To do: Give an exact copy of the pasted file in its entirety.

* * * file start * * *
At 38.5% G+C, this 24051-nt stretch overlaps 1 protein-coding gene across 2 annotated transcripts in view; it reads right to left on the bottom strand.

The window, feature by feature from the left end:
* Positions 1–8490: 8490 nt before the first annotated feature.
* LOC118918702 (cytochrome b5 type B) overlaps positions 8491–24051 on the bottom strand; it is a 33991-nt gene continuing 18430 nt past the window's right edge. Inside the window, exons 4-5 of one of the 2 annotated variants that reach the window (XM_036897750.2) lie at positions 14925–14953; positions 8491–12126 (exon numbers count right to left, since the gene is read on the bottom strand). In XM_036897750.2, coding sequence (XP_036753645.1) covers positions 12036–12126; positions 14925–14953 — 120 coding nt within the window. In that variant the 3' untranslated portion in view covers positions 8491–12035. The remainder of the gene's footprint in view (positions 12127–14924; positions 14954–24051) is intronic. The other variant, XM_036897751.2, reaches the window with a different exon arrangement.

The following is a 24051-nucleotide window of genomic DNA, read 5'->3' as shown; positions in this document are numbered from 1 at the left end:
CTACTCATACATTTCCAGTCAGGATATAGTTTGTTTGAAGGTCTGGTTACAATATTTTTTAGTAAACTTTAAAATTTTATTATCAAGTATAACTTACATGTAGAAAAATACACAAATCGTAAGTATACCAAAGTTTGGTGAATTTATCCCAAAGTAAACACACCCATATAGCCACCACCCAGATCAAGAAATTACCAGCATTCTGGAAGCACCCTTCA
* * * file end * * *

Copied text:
At 38.5% G+C, this 24051-nt stretch overlaps 1 protein-coding gene across 2 annotated transcripts in view; it reads right to left on the bottom strand.

The window, feature by feature from the left end:
* Positions 1–8490: 8490 nt before the first annotated feature.
* LOC118918702 (cytochrome b5 type B) overlaps positions 8491–24051 on the bottom strand; it is a 33991-nt gene continuing 18430 nt past the window's right edge. Inside the window, exons 4-5 of one of the 2 annotated variants that reach the window (XM_036897750.2) lie at positions 14925–14953; positions 8491–12126 (exon numbers count right to left, since the gene is read on the bottom strand). In XM_036897750.2, coding sequence (XP_036753645.1) covers positions 12036–12126; positions 14925–14953 — 120 coding nt within the window. In that variant the 3' untranslated portion in view covers positions 8491–12035. The remainder of the gene's footprint in view (positions 12127–14924; positions 14954–24051) is intronic. The other variant, XM_036897751.2, reaches the window with a different exon arrangement.

The following is a 24051-nucleotide window of genomic DNA, read 5'->3' as shown; positions in this document are numbered from 1 at the left end:
CTACTCATACATTTCCAGTCAGGATATAGTTTGTTTGAAGGTCTGGTTACAATATTTTTTAGTAAACTTTAAAATTTTATTATCAAGTATAACTTACATGTAGAAAAATACACAAATCGTAAGTATACCAAAGTTTGGTGAATTTATCCCAAAGTAAACACACCCATATAGCCACCACCCAGATCAAGAAATTACCAGCATTCTGGAAGCACCCTTCA